Hacking, cracking and the world of colored hats

How Watson is educating responsible hackers

Computer science students (left to right): David Demicco, Raymond Rolston and Anh Quach.
Computer science students (left to right): David Demicco, Raymond Rolston and Anh Quach.
Computer science students (left to right): David Demicco, Raymond Rolston and Anh Quach.

“There’s a negative connotation to the word ‘hacker’ and that’s somewhat misplaced,” says Kartik Gopalan, professor of computer science. “Hacking really means understanding how a computer system works and figuring out how to make it do new things, maybe things it wasn’t originally designed to do.”

“Hacking is only a tool; it’s not good or bad,” adds Emrah Akyol, assistant professor of electrical and computer engineering. “It all depends on who is hacking and for what purpose.”
Within the hacker community, there are three classifications of hackers.

Black, white and gray hats

“Crackers” or black-hat hackers deliberately and illegally break into computer systems or networks and exploit flaws for financial gain, political manipulation, to spread misinformation or to garner attention.

White-hat or ethical hackers break into systems to identify security flaws or bring attention to a cause. They are often employees of the organization being hacked or are hired to break in. White hats search for security holes so they can be fixed before anyone exploits them.

Gray-hat hackers break into systems deliberately and without permission, but without malicious intent. However, gray hats are still dangerous since they typically draw public attention to flaws, leaving vulnerabilities open to exploitation.
Gopalan believes hacking should have a positive, creative connotation. “In computer science/ computer programming, hackers are people who take delight in making existing systems do new things that were thought not to be possible,” he says.

Educating future cybersecurity experts

Computer science students must learn threat modeling, a method of optimizing network security by identifying objectives and vulnerabilities and then defining defenses to prevent or mitigate the effects of system threats or attacks.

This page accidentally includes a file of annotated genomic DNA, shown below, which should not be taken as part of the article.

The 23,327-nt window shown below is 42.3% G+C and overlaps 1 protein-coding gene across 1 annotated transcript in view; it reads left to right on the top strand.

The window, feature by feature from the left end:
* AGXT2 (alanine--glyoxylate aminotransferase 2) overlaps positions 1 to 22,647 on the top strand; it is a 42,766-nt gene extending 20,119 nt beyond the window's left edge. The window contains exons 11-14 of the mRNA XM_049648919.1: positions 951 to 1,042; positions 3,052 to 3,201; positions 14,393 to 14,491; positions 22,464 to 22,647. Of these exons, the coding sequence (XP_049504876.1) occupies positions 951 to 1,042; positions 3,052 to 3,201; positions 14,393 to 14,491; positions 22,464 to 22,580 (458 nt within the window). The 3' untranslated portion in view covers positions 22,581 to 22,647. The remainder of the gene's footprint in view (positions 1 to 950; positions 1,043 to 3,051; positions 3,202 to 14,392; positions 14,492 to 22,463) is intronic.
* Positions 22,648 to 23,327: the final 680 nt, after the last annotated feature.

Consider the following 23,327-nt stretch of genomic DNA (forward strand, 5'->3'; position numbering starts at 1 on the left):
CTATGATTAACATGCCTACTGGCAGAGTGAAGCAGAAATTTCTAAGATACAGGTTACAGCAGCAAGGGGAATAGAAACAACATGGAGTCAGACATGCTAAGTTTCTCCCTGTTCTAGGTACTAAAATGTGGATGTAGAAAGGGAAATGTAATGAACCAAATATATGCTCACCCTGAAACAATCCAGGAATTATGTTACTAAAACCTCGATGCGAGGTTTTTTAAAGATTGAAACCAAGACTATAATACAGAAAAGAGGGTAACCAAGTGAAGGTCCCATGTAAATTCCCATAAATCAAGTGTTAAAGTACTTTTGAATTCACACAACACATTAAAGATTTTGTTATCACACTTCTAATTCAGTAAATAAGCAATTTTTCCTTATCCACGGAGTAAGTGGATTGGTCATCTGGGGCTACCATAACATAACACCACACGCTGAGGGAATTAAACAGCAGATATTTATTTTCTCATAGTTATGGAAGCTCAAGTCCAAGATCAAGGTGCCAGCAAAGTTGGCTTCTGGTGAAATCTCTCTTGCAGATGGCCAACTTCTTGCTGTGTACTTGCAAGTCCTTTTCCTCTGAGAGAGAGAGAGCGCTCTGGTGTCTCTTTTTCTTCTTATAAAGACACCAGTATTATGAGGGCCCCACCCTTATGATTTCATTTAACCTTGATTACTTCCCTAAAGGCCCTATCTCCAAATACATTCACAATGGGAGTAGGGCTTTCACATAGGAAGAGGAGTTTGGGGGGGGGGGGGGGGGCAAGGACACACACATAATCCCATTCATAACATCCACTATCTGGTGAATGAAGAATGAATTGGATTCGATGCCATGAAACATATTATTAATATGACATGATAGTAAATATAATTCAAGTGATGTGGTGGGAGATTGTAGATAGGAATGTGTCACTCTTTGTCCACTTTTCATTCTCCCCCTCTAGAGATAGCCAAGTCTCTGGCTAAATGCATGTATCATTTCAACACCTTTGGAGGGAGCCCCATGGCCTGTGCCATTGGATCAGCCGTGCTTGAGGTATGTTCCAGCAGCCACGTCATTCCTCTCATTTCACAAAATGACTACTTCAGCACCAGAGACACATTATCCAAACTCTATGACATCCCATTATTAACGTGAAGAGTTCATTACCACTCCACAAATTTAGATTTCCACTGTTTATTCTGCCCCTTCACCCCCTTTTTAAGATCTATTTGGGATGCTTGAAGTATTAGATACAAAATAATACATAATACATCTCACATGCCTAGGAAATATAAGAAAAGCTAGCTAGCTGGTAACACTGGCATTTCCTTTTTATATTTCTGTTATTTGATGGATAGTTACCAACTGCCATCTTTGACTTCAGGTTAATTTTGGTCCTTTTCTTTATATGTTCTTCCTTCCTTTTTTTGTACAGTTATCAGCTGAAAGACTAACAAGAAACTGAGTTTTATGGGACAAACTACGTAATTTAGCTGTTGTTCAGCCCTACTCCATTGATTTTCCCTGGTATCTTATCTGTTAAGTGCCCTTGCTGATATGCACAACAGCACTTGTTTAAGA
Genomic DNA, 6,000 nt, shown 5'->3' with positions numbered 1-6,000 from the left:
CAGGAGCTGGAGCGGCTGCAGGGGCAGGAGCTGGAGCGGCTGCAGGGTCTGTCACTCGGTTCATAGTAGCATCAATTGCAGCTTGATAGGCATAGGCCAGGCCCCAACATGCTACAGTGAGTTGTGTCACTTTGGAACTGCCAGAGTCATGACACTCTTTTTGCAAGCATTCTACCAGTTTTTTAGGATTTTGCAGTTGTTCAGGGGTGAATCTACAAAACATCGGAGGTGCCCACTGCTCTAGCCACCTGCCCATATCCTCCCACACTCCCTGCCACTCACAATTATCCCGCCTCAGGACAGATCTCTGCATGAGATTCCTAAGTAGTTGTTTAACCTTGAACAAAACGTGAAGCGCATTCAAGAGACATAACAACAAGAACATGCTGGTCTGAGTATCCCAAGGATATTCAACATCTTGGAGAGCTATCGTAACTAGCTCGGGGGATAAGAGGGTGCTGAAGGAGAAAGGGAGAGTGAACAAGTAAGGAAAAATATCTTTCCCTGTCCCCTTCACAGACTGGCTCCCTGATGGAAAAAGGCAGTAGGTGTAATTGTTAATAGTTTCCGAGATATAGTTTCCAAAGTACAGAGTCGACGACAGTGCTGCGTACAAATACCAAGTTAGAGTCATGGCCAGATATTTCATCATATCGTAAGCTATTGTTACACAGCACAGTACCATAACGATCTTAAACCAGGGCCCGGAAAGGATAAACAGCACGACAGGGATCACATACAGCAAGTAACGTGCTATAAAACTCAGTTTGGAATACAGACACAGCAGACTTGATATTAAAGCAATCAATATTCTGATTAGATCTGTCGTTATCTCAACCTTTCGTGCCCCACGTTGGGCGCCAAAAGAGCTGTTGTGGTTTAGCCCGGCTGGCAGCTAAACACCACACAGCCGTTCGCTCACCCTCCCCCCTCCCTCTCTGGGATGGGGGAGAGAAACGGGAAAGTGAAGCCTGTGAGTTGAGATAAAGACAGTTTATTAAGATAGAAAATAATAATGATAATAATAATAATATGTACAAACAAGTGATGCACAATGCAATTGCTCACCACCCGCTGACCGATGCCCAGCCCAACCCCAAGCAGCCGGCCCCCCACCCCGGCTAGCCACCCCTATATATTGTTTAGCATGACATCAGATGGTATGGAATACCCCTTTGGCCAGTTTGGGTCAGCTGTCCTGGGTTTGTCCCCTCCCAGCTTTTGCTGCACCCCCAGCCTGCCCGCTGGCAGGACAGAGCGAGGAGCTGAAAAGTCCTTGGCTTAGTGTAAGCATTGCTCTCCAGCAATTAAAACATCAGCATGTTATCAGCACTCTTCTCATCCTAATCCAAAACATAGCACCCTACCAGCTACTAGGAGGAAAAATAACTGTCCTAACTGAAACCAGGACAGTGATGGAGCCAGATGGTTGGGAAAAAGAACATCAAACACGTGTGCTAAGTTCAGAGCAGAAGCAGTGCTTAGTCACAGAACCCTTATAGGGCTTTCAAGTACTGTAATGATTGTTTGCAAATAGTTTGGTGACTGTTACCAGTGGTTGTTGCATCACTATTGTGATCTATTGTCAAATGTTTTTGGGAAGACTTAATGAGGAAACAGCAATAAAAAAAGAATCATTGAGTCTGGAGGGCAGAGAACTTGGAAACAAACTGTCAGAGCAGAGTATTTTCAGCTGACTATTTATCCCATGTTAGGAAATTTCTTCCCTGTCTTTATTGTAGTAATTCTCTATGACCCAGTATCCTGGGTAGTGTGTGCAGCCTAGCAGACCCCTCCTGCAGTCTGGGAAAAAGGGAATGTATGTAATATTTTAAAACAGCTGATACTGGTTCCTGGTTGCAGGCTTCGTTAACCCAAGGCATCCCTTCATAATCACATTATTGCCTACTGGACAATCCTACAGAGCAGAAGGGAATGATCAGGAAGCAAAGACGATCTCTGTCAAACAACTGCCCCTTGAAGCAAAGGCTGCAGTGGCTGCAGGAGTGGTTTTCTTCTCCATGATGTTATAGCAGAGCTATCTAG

“The threat model indicates what the attackers’ capabilities are, and the defenders try to defend around those capabilities,” says Aravind Prakash, assistant professor of computer science. “The job of white-hat hackers is to probe the system in different ways within the parameters of the threat model to try and break the system so we can secure it more effectively.”

That’s no easy task, Prakash says. “The deck is heavily stacked against defenders. They have to defend against all possible attacks, but attackers only need to find a single point of weakness,” he says.

In this case, it helps to think like a black hat. “We try to think what an attacker might do,” Prakash says. “That helps us design better solutions that will hopefully protect against black-hat hackers.”

While Prakash is teaching students to think like white- and black-hat hackers, Akyol is developing strategies for attackers and defenders of cyber-physical systems using mathematical game theory. He explains that cyber-physical attacks are cyberattacks that affect physical systems (such as industrial, transportation or power transmission systems), posing serious threats.

Akyol’s research group (comprising a postdoctoral scholar and a PhD student) is studying the spread of (mis)information over social networks such as the Russian interference in the 2016 U.S. presidential election — and he is part of a team investigating hacking into drone communications and control.

Coders and codes of ethics

All Watson undergraduate computer science students must take “Ethical, Global and Social Issues in Computing,” taught by George Weinschenk, lecturer, who believes his background in painting, English, philosophy and comparative literature gives him a unique perspective.

“I bring a lot of context, and I think context is what the students need to remind them they’re human beings in a partly automated workplace,” he says. “I feel it’s important to get them familiar with themselves and their context within communities, those being the teams they’re a part of, the classroom, the department and the [computer science] field.”

Weinschenk’s students are exposed to a variety of materials including professional codes of ethics, Google’s Code of Ethics, hacker ethic and even a moral-alignment matrix from Dungeons & Dragons.

David Demicco, a senior computer science major, believes Watson effectively presents the need for ethical responsibility to students. “Before students leave the program, they will have been exposed to both the reasons they need to be responsible and what that responsibility entails,” he says.

Weinschenk acknowledges, however, that it can be difficult for some students to ignore the lure of cracking and the dark web.

“In every class, there are at least one or two students who say, ‘I’m looking at the dark stuff and trying to figure it out,’” Weinschenk says. “And I try to bring them into a society of other people. I try to tell them, ‘You don’t have to be isolated and be prey to whatever you find on the internet.’ … I try to get them on the same page and then move on to the professional codes [of ethics] to talk about what is sustainable in the workplace and in their lives.”

A philosopher at heart, Weinschenk stresses the idea that we’re all connected and responsible to each other. “We are each other’s keepers,” he says. “Waking students up to a feeling of mutual respect and an obligation to each other takes a lot of doing in our world, but it’s a task I enjoy. It’s why I do this.”